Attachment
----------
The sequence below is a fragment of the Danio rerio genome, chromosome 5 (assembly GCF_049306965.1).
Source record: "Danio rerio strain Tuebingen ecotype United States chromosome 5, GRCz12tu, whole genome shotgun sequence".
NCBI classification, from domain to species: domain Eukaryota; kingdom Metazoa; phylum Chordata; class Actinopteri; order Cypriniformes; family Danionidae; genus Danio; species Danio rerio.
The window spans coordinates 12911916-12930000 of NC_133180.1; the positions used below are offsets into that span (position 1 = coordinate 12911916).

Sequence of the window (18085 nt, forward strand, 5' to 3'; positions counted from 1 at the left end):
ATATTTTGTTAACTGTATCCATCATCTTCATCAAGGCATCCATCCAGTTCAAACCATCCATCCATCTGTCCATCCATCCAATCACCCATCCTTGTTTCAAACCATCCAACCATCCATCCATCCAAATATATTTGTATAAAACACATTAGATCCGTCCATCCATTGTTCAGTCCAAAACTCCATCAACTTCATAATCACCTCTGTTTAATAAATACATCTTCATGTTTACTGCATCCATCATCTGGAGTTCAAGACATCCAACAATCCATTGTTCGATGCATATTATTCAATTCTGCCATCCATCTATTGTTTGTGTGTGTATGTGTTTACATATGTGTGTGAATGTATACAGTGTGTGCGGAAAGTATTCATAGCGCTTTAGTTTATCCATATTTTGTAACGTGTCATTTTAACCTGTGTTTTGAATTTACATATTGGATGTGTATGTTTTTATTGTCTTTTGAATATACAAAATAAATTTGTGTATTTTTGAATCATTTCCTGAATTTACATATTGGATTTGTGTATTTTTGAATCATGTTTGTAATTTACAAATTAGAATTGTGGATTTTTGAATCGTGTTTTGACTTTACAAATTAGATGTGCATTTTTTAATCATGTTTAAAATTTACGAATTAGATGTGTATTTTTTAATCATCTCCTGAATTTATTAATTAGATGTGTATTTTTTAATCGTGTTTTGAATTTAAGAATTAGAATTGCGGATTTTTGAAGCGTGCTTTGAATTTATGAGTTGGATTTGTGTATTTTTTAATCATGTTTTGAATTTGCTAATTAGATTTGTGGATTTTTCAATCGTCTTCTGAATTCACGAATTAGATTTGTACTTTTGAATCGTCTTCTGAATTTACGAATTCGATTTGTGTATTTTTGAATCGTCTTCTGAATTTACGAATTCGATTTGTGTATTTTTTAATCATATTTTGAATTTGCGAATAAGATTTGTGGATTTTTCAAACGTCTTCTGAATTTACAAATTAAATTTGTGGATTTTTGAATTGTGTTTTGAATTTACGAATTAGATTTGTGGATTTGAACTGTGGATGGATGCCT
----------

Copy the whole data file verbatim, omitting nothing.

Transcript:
The sequence below is a fragment of the Danio rerio genome, chromosome 5 (assembly GCF_049306965.1).
Source record: "Danio rerio strain Tuebingen ecotype United States chromosome 5, GRCz12tu, whole genome shotgun sequence".
NCBI classification, from domain to species: domain Eukaryota; kingdom Metazoa; phylum Chordata; class Actinopteri; order Cypriniformes; family Danionidae; genus Danio; species Danio rerio.
The window spans coordinates 12911916-12930000 of NC_133180.1; the positions used below are offsets into that span (position 1 = coordinate 12911916).

Sequence of the window (18085 nt, forward strand, 5' to 3'; positions counted from 1 at the left end):
ATATTTTGTTAACTGTATCCATCATCTTCATCAAGGCATCCATCCAGTTCAAACCATCCATCCATCTGTCCATCCATCCAATCACCCATCCTTGTTTCAAACCATCCAACCATCCATCCATCCAAATATATTTGTATAAAACACATTAGATCCGTCCATCCATTGTTCAGTCCAAAACTCCATCAACTTCATAATCACCTCTGTTTAATAAATACATCTTCATGTTTACTGCATCCATCATCTGGAGTTCAAGACATCCAACAATCCATTGTTCGATGCATATTATTCAATTCTGCCATCCATCTATTGTTTGTGTGTGTATGTGTTTACATATGTGTGTGAATGTATACAGTGTGTGCGGAAAGTATTCATAGCGCTTTAGTTTATCCATATTTTGTAACGTGTCATTTTAACCTGTGTTTTGAATTTACATATTGGATGTGTATGTTTTTATTGTCTTTTGAATATACAAAATAAATTTGTGTATTTTTGAATCATTTCCTGAATTTACATATTGGATTTGTGTATTTTTGAATCATGTTTGTAATTTACAAATTAGAATTGTGGATTTTTGAATCGTGTTTTGACTTTACAAATTAGATGTGCATTTTTTAATCATGTTTAAAATTTACGAATTAGATGTGTATTTTTTAATCATCTCCTGAATTTATTAATTAGATGTGTATTTTTTAATCGTGTTTTGAATTTAAGAATTAGAATTGCGGATTTTTGAAGCGTGCTTTGAATTTATGAGTTGGATTTGTGTATTTTTTAATCATGTTTTGAATTTGCTAATTAGATTTGTGGATTTTTCAATCGTCTTCTGAATTCACGAATTAGATTTGTACTTTTGAATCGTCTTCTGAATTTACGAATTCGATTTGTGTATTTTTGAATCGTCTTCTGAATTTACGAATTCGATTTGTGTATTTTTTAATCATATTTTGAATTTGCGAATAAGATTTGTGGATTTTTCAAACGTCTTCTGAATTTACAAATTAAATTTGTGGATTTTTGAATTGTGTTTTGAATTTACGAATTAGATTTGTGGATTTGAACTGTGGATGGATGCCT